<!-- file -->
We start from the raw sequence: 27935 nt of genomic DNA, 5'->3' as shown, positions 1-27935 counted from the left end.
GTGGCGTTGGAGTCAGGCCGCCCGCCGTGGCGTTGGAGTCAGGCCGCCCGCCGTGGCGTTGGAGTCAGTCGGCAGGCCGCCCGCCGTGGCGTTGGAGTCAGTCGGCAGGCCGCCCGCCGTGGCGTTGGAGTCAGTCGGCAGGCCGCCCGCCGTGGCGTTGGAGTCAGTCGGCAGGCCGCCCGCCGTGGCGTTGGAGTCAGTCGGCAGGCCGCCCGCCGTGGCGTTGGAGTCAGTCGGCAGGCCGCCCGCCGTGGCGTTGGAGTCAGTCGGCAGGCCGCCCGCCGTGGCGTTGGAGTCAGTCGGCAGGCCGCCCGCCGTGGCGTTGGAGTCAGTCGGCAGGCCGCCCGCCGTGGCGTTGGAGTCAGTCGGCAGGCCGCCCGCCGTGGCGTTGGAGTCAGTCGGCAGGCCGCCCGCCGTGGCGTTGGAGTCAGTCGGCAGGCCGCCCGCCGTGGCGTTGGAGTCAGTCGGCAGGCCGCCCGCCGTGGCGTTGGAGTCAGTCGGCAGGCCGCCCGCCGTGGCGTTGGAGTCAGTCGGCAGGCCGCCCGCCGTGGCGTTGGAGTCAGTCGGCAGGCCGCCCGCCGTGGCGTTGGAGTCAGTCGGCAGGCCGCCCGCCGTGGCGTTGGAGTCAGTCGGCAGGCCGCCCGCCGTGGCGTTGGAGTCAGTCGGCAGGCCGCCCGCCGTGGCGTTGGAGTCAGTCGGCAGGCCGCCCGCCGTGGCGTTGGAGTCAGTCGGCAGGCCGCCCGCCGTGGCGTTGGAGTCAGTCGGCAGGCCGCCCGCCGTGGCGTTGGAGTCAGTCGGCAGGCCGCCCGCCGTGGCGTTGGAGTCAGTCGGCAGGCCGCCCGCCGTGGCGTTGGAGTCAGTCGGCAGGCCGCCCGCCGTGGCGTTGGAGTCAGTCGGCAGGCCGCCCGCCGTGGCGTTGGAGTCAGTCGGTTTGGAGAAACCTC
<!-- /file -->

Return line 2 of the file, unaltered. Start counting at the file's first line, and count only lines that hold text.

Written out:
GTGGCGTTGGAGTCAGGCCGCCCGCCGTGGCGTTGGAGTCAGGCCGCCCGCCGTGGCGTTGGAGTCAGTCGGCAGGCCGCCCGCCGTGGCGTTGGAGTCAGTCGGCAGGCCGCCCGCCGTGGCGTTGGAGTCAGTCGGCAGGCCGCCCGCCGTGGCGTTGGAGTCAGTCGGCAGGCCGCCCGCCGTGGCGTTGGAGTCAGTCGGCAGGCCGCCCGCCGTGGCGTTGGAGTCAGTCGGCAGGCCGCCCGCCGTGGCGTTGGAGTCAGTCGGCAGGCCGCCCGCCGTGGCGTTGGAGTCAGTCGGCAGGCCGCCCGCCGTGGCGTTGGAGTCAGTCGGCAGGCCGCCCGCCGTGGCGTTGGAGTCAGTCGGCAGGCCGCCCGCCGTGGCGTTGGAGTCAGTCGGCAGGCCGCCCGCCGTGGCGTTGGAGTCAGTCGGCAGGCCGCCCGCCGTGGCGTTGGAGTCAGTCGGCAGGCCGCCCGCCGTGGCGTTGGAGTCAGTCGGCAGGCCGCCCGCCGTGGCGTTGGAGTCAGTCGGCAGGCCGCCCGCCGTGGCGTTGGAGTCAGTCGGCAGGCCGCCCGCCGTGGCGTTGGAGTCAGTCGGCAGGCCGCCCGCCGTGGCGTTGGAGTCAGTCGGCAGGCCGCCCGCCGTGGCGTTGGAGTCAGTCGGCAGGCCGCCCGCCGTGGCGTTGGAGTCAGTCGGCAGGCCGCCCGCCGTGGCGTTGGAGTCAGTCGGCAGGCCGCCCGCCGTGGCGTTGGAGTCAGTCGGCAGGCCGCCCGCCGTGGCGTTGGAGTCAGTCGGCAGGCCGCCCGCCGTGGCGTTGGAGTCAGTCGGCAGGCCGCCCGCCGTGGCGTTGGAGTCAGTCGGCAGGCCGCCCGCCGTGGCGTTGGAGTCAGTCGGCAGGCCGCCCGCCGTGGCGTTGGAGTCAGTCGGTTTGGAGAAACCTC